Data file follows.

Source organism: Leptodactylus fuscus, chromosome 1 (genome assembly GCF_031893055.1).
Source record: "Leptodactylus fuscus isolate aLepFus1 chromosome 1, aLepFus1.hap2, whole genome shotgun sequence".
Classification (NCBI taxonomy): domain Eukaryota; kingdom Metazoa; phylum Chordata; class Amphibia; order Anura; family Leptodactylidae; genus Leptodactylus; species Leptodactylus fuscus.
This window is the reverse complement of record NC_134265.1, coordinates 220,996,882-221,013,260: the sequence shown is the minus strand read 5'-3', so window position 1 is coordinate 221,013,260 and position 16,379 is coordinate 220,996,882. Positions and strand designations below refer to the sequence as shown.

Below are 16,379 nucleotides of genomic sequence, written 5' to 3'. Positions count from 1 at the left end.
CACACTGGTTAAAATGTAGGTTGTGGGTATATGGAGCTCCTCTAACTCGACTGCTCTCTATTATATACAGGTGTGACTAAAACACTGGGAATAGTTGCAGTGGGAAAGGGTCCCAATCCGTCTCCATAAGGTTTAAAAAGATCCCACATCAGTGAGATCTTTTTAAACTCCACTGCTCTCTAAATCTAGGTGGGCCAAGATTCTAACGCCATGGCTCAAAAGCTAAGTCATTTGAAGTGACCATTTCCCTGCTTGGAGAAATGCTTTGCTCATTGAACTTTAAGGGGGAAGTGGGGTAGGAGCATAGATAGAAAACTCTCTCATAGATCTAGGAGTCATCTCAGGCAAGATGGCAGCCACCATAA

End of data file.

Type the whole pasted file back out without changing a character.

Source organism: Leptodactylus fuscus, chromosome 1 (genome assembly GCF_031893055.1).
Source record: "Leptodactylus fuscus isolate aLepFus1 chromosome 1, aLepFus1.hap2, whole genome shotgun sequence".
Classification (NCBI taxonomy): domain Eukaryota; kingdom Metazoa; phylum Chordata; class Amphibia; order Anura; family Leptodactylidae; genus Leptodactylus; species Leptodactylus fuscus.
This window is the reverse complement of record NC_134265.1, coordinates 220,996,882-221,013,260: the sequence shown is the minus strand read 5'-3', so window position 1 is coordinate 221,013,260 and position 16,379 is coordinate 220,996,882. Positions and strand designations below refer to the sequence as shown.

Below are 16,379 nucleotides of genomic sequence, written 5' to 3'. Positions count from 1 at the left end.
CACACTGGTTAAAATGTAGGTTGTGGGTATATGGAGCTCCTCTAACTCGACTGCTCTCTATTATATACAGGTGTGACTAAAACACTGGGAATAGTTGCAGTGGGAAAGGGTCCCAATCCGTCTCCATAAGGTTTAAAAAGATCCCACATCAGTGAGATCTTTTTAAACTCCACTGCTCTCTAAATCTAGGTGGGCCAAGATTCTAACGCCATGGCTCAAAAGCTAAGTCATTTGAAGTGACCATTTCCCTGCTTGGAGAAATGCTTTGCTCATTGAACTTTAAGGGGGAAGTGGGGTAGGAGCATAGATAGAAAACTCTCTCATAGATCTAGGAGTCATCTCAGGCAAGATGGCAGCCACCATAA